Guest post from Mark Schwerin of LinguaLinx
You’re trying to talk to new customers in new territories. You’re trying to let them know that you understand their needs, their pain points, their frustrations, their wants…that you “get” them basically. So, you have to speak to them in their language. Otherwise, what you’re really saying is “we’ve done a lot of research on you (or our marketing company has) and we sort of care (if you buy from us), but not enough that we care about your language or culture.”
A good message? Yes, about as good as telling a vegetarian… “yeah, but it’s only chicken.”
Language Services Providers (LSPs) deal with clients from a wide range of industries and help them communicate in different languages and localize into other territories, communities and cultures. We know that you have to do more than just speak the language of the country you’re heading into.
We know it’s not easy, but it’s why LSPs work with clients to get them to see the big picture. In this article we’ll look at a few of the key reasons why it’s imperative that you speak the language of your new customers, the real nuanced language, and not just what Google Translate tells you to say.
Just Not Goo(d)gle Enough
Ironically, if you Google “Google Translate Fails” you’ll get a plethora of examples why Google Translate just doesn’t work when it comes to localizing your content into other languages. It’s incredibly impersonal and has no consideration of cultural sensitivities, nuances or slang.
For example, there’s the Bangkok dry cleaners that had their English sign say, “Drop your trousers here for best results.” Or the hotel elevator in Paris that stated, “Leave your values at the front desk.”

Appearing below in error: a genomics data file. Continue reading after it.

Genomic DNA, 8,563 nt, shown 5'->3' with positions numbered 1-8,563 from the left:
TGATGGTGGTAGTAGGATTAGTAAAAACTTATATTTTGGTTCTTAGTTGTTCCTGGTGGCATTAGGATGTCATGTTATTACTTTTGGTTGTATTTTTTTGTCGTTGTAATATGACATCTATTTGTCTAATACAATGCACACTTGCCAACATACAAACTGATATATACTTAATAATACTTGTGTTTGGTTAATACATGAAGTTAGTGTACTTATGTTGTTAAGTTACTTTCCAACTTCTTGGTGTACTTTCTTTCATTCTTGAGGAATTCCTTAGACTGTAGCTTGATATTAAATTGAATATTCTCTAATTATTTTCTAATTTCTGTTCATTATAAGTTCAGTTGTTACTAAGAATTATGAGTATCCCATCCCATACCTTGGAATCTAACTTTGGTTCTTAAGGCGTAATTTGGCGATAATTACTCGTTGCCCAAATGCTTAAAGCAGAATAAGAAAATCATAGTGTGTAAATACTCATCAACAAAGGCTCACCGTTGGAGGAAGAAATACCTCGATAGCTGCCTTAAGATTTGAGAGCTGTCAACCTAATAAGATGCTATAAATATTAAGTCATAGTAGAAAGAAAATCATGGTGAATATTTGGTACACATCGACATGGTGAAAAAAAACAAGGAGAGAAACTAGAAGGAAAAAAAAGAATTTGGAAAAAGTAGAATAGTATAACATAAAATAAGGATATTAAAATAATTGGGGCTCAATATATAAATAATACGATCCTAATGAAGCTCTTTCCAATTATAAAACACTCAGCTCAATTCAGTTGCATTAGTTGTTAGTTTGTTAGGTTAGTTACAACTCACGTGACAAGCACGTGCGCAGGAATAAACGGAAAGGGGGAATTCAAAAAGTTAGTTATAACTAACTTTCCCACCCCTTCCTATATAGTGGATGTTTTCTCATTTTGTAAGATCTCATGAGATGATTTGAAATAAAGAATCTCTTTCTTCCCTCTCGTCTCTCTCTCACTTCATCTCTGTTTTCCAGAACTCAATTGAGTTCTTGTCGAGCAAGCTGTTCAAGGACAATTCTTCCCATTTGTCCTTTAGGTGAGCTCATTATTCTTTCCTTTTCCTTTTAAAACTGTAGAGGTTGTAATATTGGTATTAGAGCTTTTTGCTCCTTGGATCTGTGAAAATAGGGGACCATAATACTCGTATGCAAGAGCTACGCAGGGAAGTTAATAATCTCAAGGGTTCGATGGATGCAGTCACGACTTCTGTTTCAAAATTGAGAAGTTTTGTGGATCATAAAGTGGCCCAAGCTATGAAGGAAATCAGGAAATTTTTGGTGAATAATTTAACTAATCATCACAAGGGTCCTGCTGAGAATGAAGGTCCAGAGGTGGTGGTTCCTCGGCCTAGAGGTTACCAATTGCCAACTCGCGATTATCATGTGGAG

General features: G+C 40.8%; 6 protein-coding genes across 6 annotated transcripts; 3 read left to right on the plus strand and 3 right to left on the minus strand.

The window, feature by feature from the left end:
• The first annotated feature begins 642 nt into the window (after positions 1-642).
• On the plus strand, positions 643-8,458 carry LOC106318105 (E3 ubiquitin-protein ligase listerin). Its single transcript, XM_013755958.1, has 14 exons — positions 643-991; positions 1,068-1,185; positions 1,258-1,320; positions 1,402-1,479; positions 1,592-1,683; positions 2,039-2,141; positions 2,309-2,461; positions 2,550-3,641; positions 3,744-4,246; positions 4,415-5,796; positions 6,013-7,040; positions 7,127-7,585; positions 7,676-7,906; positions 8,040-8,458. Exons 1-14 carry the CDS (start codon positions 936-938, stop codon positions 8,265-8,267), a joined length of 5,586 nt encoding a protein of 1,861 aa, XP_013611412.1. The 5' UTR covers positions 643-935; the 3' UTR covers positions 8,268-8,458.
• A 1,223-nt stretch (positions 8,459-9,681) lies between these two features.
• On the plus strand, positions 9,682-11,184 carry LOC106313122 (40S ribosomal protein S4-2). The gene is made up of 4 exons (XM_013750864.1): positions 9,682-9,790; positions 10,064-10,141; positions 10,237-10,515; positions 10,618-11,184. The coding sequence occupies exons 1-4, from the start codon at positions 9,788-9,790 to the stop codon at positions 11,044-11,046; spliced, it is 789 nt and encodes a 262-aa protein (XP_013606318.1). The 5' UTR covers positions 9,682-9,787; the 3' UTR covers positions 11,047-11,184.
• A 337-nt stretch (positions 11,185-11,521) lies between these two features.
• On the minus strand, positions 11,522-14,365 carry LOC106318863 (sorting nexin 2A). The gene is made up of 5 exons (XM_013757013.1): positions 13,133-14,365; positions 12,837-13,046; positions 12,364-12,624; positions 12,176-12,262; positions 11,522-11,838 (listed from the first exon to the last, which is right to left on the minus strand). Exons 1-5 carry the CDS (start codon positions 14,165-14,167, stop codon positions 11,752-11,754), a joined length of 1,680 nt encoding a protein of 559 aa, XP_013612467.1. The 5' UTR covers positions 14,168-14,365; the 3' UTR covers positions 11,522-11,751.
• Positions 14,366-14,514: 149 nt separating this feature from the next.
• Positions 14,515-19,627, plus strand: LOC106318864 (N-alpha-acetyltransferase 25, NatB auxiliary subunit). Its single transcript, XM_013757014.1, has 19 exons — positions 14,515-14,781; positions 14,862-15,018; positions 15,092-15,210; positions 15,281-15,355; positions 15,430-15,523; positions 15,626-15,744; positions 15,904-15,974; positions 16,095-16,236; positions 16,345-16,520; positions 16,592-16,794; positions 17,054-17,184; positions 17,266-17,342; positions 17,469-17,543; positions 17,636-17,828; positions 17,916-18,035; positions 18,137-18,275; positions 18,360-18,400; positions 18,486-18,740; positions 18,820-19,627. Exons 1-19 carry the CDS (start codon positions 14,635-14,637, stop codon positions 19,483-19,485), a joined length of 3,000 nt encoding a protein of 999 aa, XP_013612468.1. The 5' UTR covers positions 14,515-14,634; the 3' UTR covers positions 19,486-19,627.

But Google Is Important – SEO
If your website is translated into the local language, with care, it’ll rank higher when it comes to SEO. This is vitally important, because not many people go past the first page or two of a Google search and if you’re not there, you’re not seen.
A Picture Says A Thousand Words
Don’t get your pictures wrong. People forget that taking your business into a new territory means stepping forward with your modern-day shop front – your website. Websites are becoming more visual all the time and that dynamic content also needs to be taken into consideration.
If you’re moving into a traditional Islamic market, like Dubai, you’re going to want to adapt any visual content you use to reflect their views. This might mean changing imagery, so that less skin is exposed and making sure other cultural norms – for that culture – are obeyed.
This Is Your Brand
Everything you do affects your brand, and your reputation. This new market could lead to other markets if you treat it right. You gain further credibility with your current customers when they see you’re expanding into new areas and languages.
Because You Have To – Regulations And Laws
Some countries require translated options in order to operate in them. In the province of Quebec in Canada, a bilingual country, The Charter of the French Language states that if you’re selling goods and services you must have a French option for consumers. There are also industries – particularly in medical and financial services – that require you to operate in the native language of the country you’re entering.
It’s Not Complicated
Translating your website into another language isn’t complicated, you just need to focus on what is exactly the right language. Is your target market Spanish? Ok, but which of the eight types of Spanish do they speak? It just requires a little research. And let’s face it, if you’re investing time and resource into cracking a new market, you’ve probably done that research.
Have any questions, or need help translating your website? Give us a shout, we’d love to talk.